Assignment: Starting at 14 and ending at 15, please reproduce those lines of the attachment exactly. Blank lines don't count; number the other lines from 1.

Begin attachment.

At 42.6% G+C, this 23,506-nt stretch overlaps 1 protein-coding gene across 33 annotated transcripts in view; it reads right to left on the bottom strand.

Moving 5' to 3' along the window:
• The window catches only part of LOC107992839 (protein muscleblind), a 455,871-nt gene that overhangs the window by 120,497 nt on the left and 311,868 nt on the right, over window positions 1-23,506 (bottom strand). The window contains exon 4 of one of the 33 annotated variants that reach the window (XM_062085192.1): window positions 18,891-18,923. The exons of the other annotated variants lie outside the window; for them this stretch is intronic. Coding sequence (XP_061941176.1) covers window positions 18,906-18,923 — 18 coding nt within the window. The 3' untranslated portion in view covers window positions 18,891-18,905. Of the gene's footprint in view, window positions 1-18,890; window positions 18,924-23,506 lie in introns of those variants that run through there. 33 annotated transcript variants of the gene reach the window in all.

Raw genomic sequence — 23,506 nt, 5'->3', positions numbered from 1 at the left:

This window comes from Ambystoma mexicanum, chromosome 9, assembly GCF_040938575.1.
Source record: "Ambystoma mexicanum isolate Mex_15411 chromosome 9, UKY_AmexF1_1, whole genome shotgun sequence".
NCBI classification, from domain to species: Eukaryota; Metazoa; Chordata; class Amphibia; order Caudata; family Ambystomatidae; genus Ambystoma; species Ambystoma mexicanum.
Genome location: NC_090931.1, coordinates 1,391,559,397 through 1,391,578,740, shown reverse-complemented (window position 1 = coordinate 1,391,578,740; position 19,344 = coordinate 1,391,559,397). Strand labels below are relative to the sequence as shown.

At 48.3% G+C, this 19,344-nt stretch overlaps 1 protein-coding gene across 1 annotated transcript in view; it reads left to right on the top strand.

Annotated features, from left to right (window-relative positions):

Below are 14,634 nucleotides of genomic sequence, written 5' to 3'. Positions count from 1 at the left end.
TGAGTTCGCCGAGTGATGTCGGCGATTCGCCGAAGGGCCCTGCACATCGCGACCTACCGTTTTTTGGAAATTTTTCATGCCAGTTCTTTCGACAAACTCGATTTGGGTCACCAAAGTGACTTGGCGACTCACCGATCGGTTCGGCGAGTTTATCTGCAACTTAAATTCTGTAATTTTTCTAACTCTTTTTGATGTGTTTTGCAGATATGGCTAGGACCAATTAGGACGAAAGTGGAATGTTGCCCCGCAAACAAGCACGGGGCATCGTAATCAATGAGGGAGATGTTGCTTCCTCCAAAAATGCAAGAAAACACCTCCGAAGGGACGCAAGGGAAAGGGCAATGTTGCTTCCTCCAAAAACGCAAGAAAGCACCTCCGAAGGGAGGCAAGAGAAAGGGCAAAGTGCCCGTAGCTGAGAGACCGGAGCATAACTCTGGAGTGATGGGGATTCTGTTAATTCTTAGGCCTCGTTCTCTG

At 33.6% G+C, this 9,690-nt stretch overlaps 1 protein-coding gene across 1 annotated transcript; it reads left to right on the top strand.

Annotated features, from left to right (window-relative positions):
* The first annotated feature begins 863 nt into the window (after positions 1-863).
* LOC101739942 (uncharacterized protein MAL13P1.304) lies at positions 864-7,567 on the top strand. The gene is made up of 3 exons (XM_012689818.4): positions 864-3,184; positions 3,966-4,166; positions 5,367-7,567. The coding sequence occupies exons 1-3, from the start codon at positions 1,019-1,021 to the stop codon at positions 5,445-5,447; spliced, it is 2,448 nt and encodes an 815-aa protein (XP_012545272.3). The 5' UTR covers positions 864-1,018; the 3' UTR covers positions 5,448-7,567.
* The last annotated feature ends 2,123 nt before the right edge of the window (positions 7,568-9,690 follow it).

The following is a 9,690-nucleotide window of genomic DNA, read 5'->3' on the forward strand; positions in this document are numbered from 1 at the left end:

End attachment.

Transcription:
Annotated features, from left to right (window-relative positions):
* The first annotated feature begins 863 nt into the window (after positions 1-863).